IPv4 Address Pool Shrinks to a Perilous New Low Level

ARIN logoThe number of IPv4 addresses remaining has shrunk to 6.25 per cent of the total address pool in June from what was already considered a low ten per cent of IPv4 addresses unallocated in January according to a statement on the ARIN website from their president and CEO John Curran.

ARIN has used statistics from the Number Resource Organization (NRO) and notes that since January IANA allocations to the five Regional Internet Registries (RIRs – of which ARIN is one) has reduced the remaining pool of addresses to just over six percent of addresses, with an anticipated run out in 2011 although with IANA policy to automatically give one address space block to each of the registries when the address pool reaches a certain level, the free pool of addresses could be depleted overnight.

ARIN has made an urgent plea to encourage all organisations to adopt IPv6. However please have been made for several years for organisation to adopt IPv6 and each one seems to fall on deaf ears!

Demand for IPv4 addresses have plateaued in North America while growth is still strong in the Asian region. And it is this demand in Asia that saw in the first half of 2010, IANA allocate more IPv4 addresses to the registries than in all of 2009 according to a Network World report.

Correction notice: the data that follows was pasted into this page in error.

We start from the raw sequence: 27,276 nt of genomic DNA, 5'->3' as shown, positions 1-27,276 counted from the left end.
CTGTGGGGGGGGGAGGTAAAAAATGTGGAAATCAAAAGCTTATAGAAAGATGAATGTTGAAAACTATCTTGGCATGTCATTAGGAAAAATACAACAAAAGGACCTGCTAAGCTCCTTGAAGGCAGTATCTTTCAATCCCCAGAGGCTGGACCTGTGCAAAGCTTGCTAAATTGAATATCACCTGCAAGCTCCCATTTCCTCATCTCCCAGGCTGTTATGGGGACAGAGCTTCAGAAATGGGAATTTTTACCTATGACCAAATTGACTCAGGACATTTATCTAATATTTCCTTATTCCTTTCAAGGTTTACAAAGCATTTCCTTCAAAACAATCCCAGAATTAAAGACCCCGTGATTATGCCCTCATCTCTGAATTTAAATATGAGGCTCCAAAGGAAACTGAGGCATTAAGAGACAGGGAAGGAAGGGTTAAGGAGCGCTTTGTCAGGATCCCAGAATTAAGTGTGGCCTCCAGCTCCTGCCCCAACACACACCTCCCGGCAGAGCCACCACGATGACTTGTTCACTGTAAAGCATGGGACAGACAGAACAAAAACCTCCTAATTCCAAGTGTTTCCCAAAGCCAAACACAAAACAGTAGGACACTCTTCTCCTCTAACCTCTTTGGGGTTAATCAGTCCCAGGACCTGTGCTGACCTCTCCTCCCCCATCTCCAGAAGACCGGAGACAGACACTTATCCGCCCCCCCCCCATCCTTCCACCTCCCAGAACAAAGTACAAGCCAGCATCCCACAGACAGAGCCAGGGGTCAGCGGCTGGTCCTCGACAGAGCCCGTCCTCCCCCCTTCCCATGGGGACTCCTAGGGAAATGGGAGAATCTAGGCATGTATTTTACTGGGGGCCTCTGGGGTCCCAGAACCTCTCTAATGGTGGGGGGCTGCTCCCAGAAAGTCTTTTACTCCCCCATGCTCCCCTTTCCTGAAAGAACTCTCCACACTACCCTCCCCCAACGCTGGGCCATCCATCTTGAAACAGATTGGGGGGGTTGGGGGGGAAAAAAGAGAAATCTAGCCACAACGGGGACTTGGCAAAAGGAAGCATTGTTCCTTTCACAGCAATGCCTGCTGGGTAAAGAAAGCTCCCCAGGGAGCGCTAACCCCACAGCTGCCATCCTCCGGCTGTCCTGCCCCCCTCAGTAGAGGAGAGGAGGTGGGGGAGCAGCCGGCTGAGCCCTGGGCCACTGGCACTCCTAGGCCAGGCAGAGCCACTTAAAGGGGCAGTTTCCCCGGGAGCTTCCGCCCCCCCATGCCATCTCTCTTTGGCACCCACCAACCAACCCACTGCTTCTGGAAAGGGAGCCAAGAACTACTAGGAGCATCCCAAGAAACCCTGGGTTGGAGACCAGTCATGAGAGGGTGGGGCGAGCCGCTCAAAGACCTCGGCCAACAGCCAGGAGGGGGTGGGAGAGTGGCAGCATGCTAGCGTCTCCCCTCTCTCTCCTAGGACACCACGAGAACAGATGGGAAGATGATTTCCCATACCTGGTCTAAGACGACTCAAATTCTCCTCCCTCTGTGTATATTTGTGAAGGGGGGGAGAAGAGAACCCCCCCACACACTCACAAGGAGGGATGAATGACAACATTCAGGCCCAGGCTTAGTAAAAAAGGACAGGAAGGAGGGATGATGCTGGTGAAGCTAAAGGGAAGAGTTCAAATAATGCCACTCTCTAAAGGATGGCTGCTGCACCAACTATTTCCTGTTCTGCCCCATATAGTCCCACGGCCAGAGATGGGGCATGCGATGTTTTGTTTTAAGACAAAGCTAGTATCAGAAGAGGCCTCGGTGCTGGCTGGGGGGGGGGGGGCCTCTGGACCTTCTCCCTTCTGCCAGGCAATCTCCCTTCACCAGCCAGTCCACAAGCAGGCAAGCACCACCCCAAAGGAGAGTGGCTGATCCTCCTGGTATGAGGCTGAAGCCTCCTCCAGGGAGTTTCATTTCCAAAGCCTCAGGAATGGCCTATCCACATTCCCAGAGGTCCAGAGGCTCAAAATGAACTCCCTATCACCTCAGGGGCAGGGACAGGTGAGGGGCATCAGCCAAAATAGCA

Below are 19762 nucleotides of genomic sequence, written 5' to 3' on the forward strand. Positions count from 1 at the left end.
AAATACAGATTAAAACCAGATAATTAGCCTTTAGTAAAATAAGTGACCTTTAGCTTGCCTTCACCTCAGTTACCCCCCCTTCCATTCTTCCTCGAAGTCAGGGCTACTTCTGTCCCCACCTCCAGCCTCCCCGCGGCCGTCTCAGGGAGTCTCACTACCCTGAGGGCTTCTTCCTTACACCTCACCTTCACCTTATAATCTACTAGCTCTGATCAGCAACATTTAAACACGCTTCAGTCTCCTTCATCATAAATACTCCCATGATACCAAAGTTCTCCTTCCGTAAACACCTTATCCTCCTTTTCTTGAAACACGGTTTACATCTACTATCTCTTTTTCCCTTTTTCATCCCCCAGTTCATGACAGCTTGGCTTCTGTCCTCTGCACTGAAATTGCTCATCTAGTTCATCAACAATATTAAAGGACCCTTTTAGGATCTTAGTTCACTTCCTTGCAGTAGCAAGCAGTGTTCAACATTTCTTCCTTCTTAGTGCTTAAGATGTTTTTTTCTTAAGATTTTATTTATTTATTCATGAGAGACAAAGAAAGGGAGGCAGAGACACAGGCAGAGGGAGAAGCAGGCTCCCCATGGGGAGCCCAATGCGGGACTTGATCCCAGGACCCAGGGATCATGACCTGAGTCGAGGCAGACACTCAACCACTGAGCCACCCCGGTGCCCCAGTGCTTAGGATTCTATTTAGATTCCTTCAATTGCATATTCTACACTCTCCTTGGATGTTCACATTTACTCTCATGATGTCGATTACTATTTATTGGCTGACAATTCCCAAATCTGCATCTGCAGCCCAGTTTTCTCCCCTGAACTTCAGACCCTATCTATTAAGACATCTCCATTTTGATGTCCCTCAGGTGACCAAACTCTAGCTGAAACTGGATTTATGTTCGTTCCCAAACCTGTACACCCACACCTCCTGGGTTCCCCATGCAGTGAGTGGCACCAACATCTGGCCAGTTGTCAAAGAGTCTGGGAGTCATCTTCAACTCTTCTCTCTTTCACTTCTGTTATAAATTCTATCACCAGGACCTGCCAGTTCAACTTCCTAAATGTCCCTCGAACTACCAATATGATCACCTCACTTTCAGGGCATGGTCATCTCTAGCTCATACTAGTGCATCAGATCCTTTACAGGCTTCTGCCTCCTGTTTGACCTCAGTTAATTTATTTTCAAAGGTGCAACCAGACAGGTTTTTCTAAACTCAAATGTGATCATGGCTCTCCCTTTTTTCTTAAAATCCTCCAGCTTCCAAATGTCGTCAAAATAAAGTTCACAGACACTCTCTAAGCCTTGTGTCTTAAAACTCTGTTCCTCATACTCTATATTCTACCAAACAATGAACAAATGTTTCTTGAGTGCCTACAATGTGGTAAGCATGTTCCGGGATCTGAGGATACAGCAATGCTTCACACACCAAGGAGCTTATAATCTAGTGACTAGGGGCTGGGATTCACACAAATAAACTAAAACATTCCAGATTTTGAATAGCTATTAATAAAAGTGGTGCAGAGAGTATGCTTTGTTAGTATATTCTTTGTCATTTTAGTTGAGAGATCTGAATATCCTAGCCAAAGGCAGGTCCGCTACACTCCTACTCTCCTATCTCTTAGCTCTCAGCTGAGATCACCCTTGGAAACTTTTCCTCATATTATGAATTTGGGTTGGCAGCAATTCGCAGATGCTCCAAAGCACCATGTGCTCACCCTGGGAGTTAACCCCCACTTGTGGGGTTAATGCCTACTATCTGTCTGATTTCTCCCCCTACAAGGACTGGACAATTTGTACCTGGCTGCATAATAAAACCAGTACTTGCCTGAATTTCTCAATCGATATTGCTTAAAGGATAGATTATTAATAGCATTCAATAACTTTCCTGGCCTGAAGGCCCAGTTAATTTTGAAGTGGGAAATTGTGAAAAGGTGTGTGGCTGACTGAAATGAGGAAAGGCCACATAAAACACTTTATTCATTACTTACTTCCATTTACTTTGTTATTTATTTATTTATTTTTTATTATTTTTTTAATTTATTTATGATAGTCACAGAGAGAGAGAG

ARIN note they have been allocating IPv6 addresses since 1999 and has been actively advocating the need to deploy IPv6. In 2007, the ARIN Board of Trustees resolved to educate and inform the Internet community regarding IPv4 depletion and the increasing need to adopt IPv6. This resolution became part of a larger IPv6 outreach campaign to encourage those currently running IPv4 to begin adopting IPv6. As part of their campaign, in April of 2009 ARIN contacted by certified letter the CEOs of organisations in North America that currently hold IPv4 resources in its region to raise executive awareness of IPv4 depletion and IPv6 adoption.

Without IPv6, ARIN say the internet’s expansion and innovation could be limited. Delaying IPv6 deployment may strain the work of Internet operators, application developers, and end users everywhere. Furthermore, organizations whose business model is dependent on availability of IP addresses may find their growth limited without adopting production IPv6.

For more information, ARIN host the IPv6 Wiki to facilitate discussion and information sharing on IPv6 adoption topics and issues at www.getipv6.info. And for more information on ARIN, see www.arin.net.